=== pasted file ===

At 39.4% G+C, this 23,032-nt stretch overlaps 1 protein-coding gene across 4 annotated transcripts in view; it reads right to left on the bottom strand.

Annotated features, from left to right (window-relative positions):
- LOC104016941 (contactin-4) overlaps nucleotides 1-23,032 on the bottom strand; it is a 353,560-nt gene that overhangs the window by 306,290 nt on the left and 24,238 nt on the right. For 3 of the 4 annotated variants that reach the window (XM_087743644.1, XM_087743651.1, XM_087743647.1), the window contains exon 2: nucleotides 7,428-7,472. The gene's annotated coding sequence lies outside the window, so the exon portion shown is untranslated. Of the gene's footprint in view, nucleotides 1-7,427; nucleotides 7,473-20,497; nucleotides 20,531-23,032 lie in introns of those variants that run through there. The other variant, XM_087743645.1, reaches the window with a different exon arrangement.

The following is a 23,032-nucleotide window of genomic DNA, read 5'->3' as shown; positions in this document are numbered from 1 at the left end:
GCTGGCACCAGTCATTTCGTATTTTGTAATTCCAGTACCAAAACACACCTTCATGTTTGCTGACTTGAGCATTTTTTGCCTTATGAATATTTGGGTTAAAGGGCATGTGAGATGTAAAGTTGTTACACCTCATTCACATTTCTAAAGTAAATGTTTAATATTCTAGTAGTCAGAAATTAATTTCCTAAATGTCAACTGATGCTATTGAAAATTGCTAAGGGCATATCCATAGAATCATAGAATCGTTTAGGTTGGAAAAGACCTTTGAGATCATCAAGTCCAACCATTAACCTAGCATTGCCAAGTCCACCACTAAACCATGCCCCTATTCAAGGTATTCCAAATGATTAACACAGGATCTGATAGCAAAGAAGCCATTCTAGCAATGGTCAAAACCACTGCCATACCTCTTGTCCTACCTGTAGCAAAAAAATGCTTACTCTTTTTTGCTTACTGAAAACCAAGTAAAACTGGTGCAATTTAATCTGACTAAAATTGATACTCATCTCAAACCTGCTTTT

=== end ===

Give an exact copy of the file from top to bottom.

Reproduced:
At 39.4% G+C, this 23,032-nt stretch overlaps 1 protein-coding gene across 4 annotated transcripts in view; it reads right to left on the bottom strand.

Annotated features, from left to right (window-relative positions):
- LOC104016941 (contactin-4) overlaps nucleotides 1-23,032 on the bottom strand; it is a 353,560-nt gene that overhangs the window by 306,290 nt on the left and 24,238 nt on the right. For 3 of the 4 annotated variants that reach the window (XM_087743644.1, XM_087743651.1, XM_087743647.1), the window contains exon 2: nucleotides 7,428-7,472. The gene's annotated coding sequence lies outside the window, so the exon portion shown is untranslated. Of the gene's footprint in view, nucleotides 1-7,427; nucleotides 7,473-20,497; nucleotides 20,531-23,032 lie in introns of those variants that run through there. The other variant, XM_087743645.1, reaches the window with a different exon arrangement.

The following is a 23,032-nucleotide window of genomic DNA, read 5'->3' as shown; positions in this document are numbered from 1 at the left end:
GCTGGCACCAGTCATTTCGTATTTTGTAATTCCAGTACCAAAACACACCTTCATGTTTGCTGACTTGAGCATTTTTTGCCTTATGAATATTTGGGTTAAAGGGCATGTGAGATGTAAAGTTGTTACACCTCATTCACATTTCTAAAGTAAATGTTTAATATTCTAGTAGTCAGAAATTAATTTCCTAAATGTCAACTGATGCTATTGAAAATTGCTAAGGGCATATCCATAGAATCATAGAATCGTTTAGGTTGGAAAAGACCTTTGAGATCATCAAGTCCAACCATTAACCTAGCATTGCCAAGTCCACCACTAAACCATGCCCCTATTCAAGGTATTCCAAATGATTAACACAGGATCTGATAGCAAAGAAGCCATTCTAGCAATGGTCAAAACCACTGCCATACCTCTTGTCCTACCTGTAGCAAAAAAATGCTTACTCTTTTTTGCTTACTGAAAACCAAGTAAAACTGGTGCAATTTAATCTGACTAAAATTGATACTCATCTCAAACCTGCTTTT